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class, creed against creed, thereby contributing to the climate which caused the riots in Newark in July 1967, which he views as a means to an end.” In his book, Rebellion in Newark, Hayden wrote a chapter entitled “From Riot to Revolution,” in which he said: The role of organized violence is now being carefully considered. During a riot, for instance, a conscious guerrilla can participate in pulling police away from the path of people engaged in attacking stores. He can create disorder in new areas the police think are secure. He can carry the torch, if not all the people, to white neighborhoods and downtown business districts. If necessary, he can successfully shoot to kill. Willie Wright's postriot activities, said Captain Kinney, as described by Louis Lomax during August 1967 in the Newark StarLedger, included an admission by Wright that he was proud to be an out-and-out revolutionary. After the July riot, when addressing a group of 200 persons attend: ing a meeting of the board of trustees, Area 2, of UCC, Wright said that:
I say we should arm ourselves with cannons, machine guns, bazookas, anything we can get our hands on ; and if you don't know how to get some heavy weapons, call my office and I will tell you where to go and how to get them.
Following this speech, which was cheered by the audience, the board voted unanimously to keep Wright as a member. Also on September 5, 1967, Wright applied for a passport to go to Paris ostensibly for a visit. Instead, he went to Bratislava, Czechoslovakia, to attend a conference of North Vietnamese and Viet Cong representatives. This week-long session was arranged by David Dellinger, editor of Liberation magazine. Wright, who had appeared “quite broke” before his trip, began to spend money more freely upon his return to America. Alvin Oliver, a coordinator for eight antipoverty programs at UCC headquarters, was also active following the riot. He was in contact with Maxwell Curtis Stanford, Jr., alias Allah Mahammad, one of the leaders of the Revolutionary Action Movement (RAM). RAM, a pro-Peking guerrilla warfare organization which has been linked to Castro's regime, is “dedicated to the overthrow of the capitalist system in the United States,” by force if necessary, according to J. Edgar Hoover. Captain Kinney concluded his testimony by stating that the day after Dr. Martin Luther IKing's assassination about 175 fires were set off in Newark, the worst day of fires that the city had ever had. Captain Kinney, in reference to the publicity that there had been no local conspiracies involved in the riot, testified that: In Newark, certain individuals conspired, and are conspiring, to replace the leadership of the Newark Police Department. Other individuals conspired, and are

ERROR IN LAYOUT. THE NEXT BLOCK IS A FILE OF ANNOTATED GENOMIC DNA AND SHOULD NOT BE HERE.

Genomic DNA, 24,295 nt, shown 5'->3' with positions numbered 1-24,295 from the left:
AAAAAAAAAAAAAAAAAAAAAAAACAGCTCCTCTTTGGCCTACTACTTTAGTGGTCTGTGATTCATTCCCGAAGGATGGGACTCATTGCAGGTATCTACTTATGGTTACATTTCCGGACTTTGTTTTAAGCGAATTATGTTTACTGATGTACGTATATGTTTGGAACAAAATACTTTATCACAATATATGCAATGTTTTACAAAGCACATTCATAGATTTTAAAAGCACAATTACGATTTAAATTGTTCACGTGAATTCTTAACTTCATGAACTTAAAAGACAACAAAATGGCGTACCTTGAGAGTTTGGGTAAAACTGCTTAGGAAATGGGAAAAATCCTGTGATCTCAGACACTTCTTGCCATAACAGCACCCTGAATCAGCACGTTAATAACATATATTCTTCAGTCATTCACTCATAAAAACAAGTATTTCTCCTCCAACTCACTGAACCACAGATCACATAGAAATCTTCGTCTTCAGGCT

conspiring, to turn out of office the present city administration before its lawful term expires.
Still other individuals conspired, and are conspiring, as part of the movement to replace the system of government under which we live in the United States of America, using any means to do so, including the use of force and violence.
To these conspirators, the insurrection that occurred in Newark in 1967 was a means to an end which they welcomed and exploited to serve their plot.
To these conspirators, the accomplishment of any or all of the aforementioned goals was paramount * * *.
Many Newark and New Jersey residents, said Captain Kinney, had asked the question, Why weren't these conspirators prosecuted?
Mr. Tuck, the subcommittee chairman, thanked Captain Kinney for his detailed presentation and added the following remarks:
We all know that police departments and policemen have come in for an awful lot of abuse in the last few years. As these hearings have revealed, Communists have played a very large role in provoking much of this criticism which has been overwhelmingly unjustified.
Numerous unfounded and inflammatory charges have been made against police everywhere, and everywhere we hear the cry "police brutality”—which, incidentally, I believe is a Communist expression-when the brutality and violence involved have actually been used not by the police but against the police and by violators of the law they were taking into custody.
During these hearings we have received the testimony of a number of police officers, both Negro and white, from other cities. All of them have shown themselves to be a credit to the profession to which they belong.